Remember these tips. Going above 1/200th of a second shutter speed is going to require your ND filter, and/or a HHS. Either of these options reduce effective flash power. If I throw 3 stop neutral density filter, it reduces ambient light, and flash power, because the flash is going to be 3 stops darker too when it hits the lens. Either of those are going to reduce, but when using HHS, if additional flash power is desired, you can on certain flashes use the ISO in conjunction with raising the shutter speed. What this means is, let’s say I’m using pocket strobe like a Phottix. When I go into high speed sync, generally between 1/1000th of a second, 1/2000th, 1/4000th, 1/8000th of a second, the flash power is all the same. It’s giving me as much light as it can at every one of those steps. It’s all the same, regardless.

If I’m using high speed sync, and let’s say that I want more flash power, but I want to keep the background the exact same exposure. This is a little review by the way on Lighting 101, so hopefully you guys still remember this stuff. If I step up my ISO to say from 100 to 200, it’s going to brighten the flash power by one stop, but it’s also going to brighten ambient by 1 stop. Guess what, we know that shutter speed doesn’t control flash power. If we’re in high speed sync, we can step that shutter speed up to whatever we want. If I bring the shutter speed up by 1 stop, and the ISO up by 1 stop, the shutter speed neutralize the ISO when it comes to the background, but the ISO allows the flash to be 1 stop brighter.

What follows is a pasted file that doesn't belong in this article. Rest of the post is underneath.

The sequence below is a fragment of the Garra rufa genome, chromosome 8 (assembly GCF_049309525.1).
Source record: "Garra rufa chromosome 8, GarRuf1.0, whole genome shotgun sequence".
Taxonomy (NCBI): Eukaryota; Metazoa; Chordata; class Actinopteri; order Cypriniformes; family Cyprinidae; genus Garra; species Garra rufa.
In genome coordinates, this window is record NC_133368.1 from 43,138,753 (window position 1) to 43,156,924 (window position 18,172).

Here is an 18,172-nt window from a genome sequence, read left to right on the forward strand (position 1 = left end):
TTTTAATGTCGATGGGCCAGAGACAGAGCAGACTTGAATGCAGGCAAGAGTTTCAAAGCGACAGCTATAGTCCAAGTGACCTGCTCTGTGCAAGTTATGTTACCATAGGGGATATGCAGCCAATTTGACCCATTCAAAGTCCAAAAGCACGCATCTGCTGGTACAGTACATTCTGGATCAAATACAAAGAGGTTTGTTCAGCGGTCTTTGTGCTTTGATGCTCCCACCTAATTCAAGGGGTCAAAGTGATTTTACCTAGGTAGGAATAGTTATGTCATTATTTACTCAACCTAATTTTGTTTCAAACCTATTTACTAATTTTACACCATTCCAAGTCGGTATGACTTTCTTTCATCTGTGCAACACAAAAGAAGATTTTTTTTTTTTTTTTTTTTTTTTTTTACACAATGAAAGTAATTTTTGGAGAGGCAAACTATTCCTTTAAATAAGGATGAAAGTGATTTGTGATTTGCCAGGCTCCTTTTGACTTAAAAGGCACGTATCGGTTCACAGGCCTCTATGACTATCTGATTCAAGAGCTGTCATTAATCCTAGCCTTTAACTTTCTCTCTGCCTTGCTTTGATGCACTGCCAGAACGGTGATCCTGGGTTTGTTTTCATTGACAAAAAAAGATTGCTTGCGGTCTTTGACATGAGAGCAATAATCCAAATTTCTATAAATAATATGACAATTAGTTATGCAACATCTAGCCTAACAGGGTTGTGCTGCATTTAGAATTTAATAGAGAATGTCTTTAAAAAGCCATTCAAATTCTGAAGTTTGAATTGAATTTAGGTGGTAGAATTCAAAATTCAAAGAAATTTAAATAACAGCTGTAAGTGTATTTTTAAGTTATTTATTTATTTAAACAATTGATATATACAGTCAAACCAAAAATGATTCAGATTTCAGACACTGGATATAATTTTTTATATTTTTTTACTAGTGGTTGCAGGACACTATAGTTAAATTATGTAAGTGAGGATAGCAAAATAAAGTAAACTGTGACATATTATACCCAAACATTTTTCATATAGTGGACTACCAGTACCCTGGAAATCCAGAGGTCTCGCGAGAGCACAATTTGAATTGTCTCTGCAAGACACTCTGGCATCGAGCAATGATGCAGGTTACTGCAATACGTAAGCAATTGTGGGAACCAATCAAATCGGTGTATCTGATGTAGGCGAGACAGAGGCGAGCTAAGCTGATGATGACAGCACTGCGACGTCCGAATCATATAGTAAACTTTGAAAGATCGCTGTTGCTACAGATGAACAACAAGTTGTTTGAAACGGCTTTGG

We can keep making those adjustments up to 1/8000th of a second, but keeping in mind that every step up in ISO is going to reduce dynamic range. It’s going to reduce image quality, and it’s going to have those effects. Also, you’re going to run into shutter speed limitations at 1/4000th on entry level DSLRs, or 1/8000th of a second on a basically advanced DSLR. High speed sync, or neutral density filter? Again, we talk about this in detail, inLlighting 101. With high speed sync, you’re going to be losing, on a pocket strobe, anywhere between 4 to 5 stops of power, but with a 5 stop neutral density filter, you’re still losing 5 stops of light power. Which do I prefer? They’re not equal, because I would always opt for the neutral density filter. I prefer the Tiffen HT line. The high transition line are absolutely impeccable optical quality. Make sure you get a good optical quality ND filter, otherwise, you’re reducing image quality. The Tiffen HT has fantastic quality, fantastic price.
Why do I go that route though? Because certain flashes will actually reduce even more power when you keep stepping up the shutter speed. For example, our Profoto B2s at 1/1000th of a second, they might be losing 3 to 4 stops of light. At 1/2000th of a second, they’re losing 5 stops of light. At 1/4000th of a second, they’re losing 6 stops of light. They go up to 7 to 8 stops of light loss depending on your shutter speed. If you pop that neutral density filter on there, you can use any of these flashes at their original, at their factory power settings, and know exactly how much power you’re getting on your shot, and not have to worry about burning out your batteries quickly, and not have to worry about all the other stuff, how much light you’re actually getting, and so forth.